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Can the property boom continue?

Opinions & Editorial 09 May, 2022 Follow News

Stephen Still, MRICS, a Senior Valuation Surveyor with BCQS International

By Lindsey Turnbull

 

The recent RICS Cayman Islands Property & Construction Conference held at the end of April at The Ritz-Carlton Grand Cayman looked at assessing the question that is on most home-owners’ and would-be buyers’ minds right now – can the property boom continue?

RICS is the global professional body promoting and enforcing the highest international standards in the valuation, management and development of land, real estate, construction and infrastructure. The organisation works at a cross-governmental level, delivering a single, international standard that supports a safe and vibrant marketplace in land, real estate, construction and infrastructure, for the benefit of all. This is the fifth year of the Cayman conference, with the topic this year: Building a sustainable and climate resilient future for the Cayman Islands.

Conference committee member Stephen Still, MRICS, a Senior Valuation Surveyor with BCQS International, said that, as they outlined in their Valuation Uncertainty and ESG (Environmental, Social, and Governance) breakout session, they believed that the fundamentals that drove the local market appeared to be strong at the moment.

Moderated by Uche Obi, the government’s Chief Valuation Officer, the session saw Eric Allen, RICS Americas Board Member, Chair of the RICS Caribbean Advisory Group, James Andrews, Senior Managing Director, Integra Realty Resources and Mr Still discuss issues such as global valuation uncertainty, focusing on the Caribbean.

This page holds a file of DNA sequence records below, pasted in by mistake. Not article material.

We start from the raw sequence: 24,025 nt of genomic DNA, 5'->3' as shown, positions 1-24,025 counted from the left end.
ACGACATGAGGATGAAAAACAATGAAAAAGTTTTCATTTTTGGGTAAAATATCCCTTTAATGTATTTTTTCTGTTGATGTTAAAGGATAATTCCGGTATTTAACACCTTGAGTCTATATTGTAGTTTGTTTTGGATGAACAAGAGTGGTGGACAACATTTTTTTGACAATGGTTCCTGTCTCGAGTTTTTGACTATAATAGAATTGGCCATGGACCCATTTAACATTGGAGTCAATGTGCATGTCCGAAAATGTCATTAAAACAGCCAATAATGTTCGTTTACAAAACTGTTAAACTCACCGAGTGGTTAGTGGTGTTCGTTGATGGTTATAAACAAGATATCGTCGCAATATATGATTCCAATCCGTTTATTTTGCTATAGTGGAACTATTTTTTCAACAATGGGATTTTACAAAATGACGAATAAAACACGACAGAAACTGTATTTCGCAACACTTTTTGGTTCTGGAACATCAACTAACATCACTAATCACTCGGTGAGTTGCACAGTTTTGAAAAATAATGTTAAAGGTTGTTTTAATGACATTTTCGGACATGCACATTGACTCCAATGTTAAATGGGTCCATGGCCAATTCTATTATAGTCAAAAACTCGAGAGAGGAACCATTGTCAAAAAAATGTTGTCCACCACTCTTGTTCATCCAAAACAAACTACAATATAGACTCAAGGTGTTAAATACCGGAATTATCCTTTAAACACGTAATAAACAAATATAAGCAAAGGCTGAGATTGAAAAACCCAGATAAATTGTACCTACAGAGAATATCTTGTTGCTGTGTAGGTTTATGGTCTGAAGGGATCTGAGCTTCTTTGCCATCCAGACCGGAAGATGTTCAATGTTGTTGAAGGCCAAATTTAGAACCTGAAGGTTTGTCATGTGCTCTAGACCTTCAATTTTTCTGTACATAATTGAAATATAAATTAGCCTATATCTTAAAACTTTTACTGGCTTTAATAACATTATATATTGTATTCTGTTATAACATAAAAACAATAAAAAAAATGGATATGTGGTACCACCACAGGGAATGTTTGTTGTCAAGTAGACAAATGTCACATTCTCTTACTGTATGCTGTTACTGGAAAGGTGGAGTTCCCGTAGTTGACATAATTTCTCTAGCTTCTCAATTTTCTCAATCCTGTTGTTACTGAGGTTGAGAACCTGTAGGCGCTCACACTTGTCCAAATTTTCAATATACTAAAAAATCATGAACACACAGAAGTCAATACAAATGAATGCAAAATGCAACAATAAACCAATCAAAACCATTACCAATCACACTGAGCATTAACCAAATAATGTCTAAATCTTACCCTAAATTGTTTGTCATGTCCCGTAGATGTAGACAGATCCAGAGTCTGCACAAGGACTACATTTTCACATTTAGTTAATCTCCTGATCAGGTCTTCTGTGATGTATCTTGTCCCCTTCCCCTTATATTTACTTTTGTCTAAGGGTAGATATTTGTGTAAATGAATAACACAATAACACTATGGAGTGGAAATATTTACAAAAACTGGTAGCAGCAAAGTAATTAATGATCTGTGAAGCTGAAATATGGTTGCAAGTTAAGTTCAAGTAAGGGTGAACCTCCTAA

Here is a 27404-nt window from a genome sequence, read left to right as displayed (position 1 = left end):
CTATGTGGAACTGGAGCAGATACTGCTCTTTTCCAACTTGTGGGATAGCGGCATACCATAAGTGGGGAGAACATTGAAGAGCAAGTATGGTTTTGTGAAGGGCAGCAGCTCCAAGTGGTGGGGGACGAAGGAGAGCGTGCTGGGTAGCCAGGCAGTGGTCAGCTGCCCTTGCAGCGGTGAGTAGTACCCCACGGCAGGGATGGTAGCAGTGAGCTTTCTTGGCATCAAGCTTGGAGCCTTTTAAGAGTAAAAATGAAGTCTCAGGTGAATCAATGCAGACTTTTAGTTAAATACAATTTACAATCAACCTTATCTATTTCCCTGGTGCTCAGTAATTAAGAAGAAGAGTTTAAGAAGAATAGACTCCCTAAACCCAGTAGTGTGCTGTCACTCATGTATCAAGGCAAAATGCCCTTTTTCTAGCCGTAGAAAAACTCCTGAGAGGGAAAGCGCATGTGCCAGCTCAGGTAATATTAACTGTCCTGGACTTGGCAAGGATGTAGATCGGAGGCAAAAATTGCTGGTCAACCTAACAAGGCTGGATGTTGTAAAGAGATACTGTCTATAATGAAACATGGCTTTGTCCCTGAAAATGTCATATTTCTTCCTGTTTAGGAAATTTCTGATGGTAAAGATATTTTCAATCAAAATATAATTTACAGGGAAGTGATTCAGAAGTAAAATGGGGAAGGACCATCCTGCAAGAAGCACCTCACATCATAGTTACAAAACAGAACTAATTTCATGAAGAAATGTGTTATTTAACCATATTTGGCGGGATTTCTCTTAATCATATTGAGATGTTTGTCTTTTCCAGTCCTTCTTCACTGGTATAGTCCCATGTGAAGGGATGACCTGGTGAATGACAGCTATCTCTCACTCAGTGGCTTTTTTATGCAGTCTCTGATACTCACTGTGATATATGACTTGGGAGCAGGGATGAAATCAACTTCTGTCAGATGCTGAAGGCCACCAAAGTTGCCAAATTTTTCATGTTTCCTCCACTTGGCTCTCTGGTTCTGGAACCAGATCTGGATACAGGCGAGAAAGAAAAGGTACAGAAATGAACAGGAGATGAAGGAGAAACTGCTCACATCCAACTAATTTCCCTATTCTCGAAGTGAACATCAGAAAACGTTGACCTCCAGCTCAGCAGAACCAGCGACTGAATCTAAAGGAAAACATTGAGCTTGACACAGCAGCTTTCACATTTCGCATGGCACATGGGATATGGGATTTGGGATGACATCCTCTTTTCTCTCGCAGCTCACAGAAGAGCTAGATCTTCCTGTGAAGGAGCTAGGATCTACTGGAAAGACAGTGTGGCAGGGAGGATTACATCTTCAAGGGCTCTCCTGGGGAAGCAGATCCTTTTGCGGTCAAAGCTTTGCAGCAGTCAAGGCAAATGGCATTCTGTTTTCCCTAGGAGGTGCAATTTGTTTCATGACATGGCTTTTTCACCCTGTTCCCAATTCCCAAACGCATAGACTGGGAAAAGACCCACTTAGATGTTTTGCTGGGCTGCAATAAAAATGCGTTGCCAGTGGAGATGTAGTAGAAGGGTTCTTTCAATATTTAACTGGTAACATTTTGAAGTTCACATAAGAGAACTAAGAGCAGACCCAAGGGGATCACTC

With regard to the Cayman Islands, Mr Still said: “The employment market is strong and there is available credit with local mortgage lenders having good liquidity. The Cayman property market is complex, with many different bands or levels – some of which will be more sensitive to external factors than others. Increasing inflation, supply chain issues and the purported series of rises to the US prime rate will likely have an effect on some areas of the local market.”

The pandemic definitely made an impact on Cayman’s property market, but that was short-lived and Cayman has seen a rally in property prices like never before.

“The property market was initially impacted by the onset of the Covid-19 pandemic. But high demand, low supply, increased liquidity due to the inability to travel and the government pension release scheme perpetuated a rapid recovery,” Mr Still confirmed.

Cayman was now seeing unprecedented prices being achieved across all levels of the residential property market.

 

Affordable property for all

However, while the boom in property prices might be great for owners, the downside is of course that it makes it prohibitively difficult for people to get on the property ladder in the first place. At the conference, there was discussion on whether Cayman might introduce some type of restriction on foreign ownership, which may thereby free up more property for the local market.

“The idea that foreign money has helped push up prices in the local market has been around for some time and has become a hot topic of debate among local residents,” Mr Still said. “In our view, the main issue is supply across all levels of the property market and restricting a particular profile of buyer will only have a nominal if any effect on property prices. In any case any such a rule would go against what we stand for as country by discriminating against people on the basis of nationality.”

Mr Still said in order to make homes affordable in this current market they believed there needed to be a joint effort from government and local developers to reach a solution on affordable housing.

However, he warned: “This is not likely to be achieved in the short term.”


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